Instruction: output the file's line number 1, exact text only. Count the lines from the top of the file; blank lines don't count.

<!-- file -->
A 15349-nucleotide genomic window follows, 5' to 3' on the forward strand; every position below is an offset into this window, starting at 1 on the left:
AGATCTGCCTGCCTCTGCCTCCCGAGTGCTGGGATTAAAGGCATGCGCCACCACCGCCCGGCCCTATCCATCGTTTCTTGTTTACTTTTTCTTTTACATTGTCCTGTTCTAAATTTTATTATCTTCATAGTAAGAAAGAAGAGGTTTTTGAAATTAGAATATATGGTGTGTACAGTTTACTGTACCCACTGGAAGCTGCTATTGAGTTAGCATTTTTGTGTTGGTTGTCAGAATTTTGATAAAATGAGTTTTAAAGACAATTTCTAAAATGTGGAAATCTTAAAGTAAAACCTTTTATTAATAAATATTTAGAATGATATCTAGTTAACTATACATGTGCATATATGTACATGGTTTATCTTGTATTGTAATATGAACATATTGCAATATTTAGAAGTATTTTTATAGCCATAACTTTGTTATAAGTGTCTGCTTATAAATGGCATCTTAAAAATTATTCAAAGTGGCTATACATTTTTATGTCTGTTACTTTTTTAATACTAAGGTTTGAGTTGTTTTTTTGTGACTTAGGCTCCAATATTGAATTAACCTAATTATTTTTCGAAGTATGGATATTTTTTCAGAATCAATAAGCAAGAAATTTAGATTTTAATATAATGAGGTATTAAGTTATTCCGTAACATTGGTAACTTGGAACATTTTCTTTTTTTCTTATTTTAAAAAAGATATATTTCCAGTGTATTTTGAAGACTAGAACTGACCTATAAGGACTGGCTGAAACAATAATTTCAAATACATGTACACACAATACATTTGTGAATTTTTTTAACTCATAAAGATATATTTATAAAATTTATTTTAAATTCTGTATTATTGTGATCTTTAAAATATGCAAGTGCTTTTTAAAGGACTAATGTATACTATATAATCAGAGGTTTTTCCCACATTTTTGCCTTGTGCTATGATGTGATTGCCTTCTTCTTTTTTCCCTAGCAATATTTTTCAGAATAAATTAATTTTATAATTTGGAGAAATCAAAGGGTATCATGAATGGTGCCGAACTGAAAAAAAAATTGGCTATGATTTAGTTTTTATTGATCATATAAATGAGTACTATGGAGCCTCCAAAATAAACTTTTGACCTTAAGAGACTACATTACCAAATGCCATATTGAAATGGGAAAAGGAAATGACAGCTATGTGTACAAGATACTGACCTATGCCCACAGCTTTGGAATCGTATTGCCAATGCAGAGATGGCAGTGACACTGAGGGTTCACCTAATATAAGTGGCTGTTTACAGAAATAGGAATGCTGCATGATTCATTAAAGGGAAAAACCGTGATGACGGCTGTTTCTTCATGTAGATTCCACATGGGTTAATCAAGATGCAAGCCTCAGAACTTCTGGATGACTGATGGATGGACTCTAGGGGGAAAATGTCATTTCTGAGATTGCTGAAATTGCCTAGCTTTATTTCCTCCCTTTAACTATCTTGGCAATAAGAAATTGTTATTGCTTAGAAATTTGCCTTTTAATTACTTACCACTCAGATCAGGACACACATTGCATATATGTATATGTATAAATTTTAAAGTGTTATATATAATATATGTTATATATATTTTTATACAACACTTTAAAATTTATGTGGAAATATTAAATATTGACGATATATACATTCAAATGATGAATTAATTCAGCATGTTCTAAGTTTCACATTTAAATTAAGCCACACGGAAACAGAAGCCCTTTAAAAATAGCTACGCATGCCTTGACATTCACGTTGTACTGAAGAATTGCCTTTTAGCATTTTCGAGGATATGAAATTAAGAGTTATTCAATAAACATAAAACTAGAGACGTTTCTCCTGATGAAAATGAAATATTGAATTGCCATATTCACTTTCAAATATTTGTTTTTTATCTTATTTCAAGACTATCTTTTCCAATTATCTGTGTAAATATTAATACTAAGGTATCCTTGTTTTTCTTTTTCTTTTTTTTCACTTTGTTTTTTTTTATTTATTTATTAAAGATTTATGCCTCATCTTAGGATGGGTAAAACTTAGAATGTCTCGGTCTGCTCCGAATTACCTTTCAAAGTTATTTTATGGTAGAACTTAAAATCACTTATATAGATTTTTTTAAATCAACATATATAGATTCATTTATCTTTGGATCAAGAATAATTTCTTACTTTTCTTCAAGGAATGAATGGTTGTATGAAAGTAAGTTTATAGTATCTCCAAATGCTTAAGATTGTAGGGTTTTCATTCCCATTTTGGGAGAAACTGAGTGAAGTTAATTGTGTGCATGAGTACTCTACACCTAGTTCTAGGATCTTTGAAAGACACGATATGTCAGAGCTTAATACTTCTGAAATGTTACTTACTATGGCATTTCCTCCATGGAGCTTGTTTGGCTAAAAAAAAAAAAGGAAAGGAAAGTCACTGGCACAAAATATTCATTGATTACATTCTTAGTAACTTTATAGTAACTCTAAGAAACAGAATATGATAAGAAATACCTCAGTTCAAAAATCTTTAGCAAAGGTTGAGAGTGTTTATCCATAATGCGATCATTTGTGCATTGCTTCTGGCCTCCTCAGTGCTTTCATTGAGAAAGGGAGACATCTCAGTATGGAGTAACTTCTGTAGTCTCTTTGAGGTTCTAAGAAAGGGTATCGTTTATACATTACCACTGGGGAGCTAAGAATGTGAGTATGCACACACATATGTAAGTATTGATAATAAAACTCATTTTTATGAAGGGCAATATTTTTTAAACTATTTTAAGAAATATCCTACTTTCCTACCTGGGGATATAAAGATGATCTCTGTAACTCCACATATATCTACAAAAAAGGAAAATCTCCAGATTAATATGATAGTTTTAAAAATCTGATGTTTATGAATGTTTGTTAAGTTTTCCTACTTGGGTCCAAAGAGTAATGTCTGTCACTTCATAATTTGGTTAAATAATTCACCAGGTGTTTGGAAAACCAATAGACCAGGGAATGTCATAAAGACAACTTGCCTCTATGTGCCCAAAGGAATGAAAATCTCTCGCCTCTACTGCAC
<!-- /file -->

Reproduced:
A 15349-nucleotide genomic window follows, 5' to 3' on the forward strand; every position below is an offset into this window, starting at 1 on the left: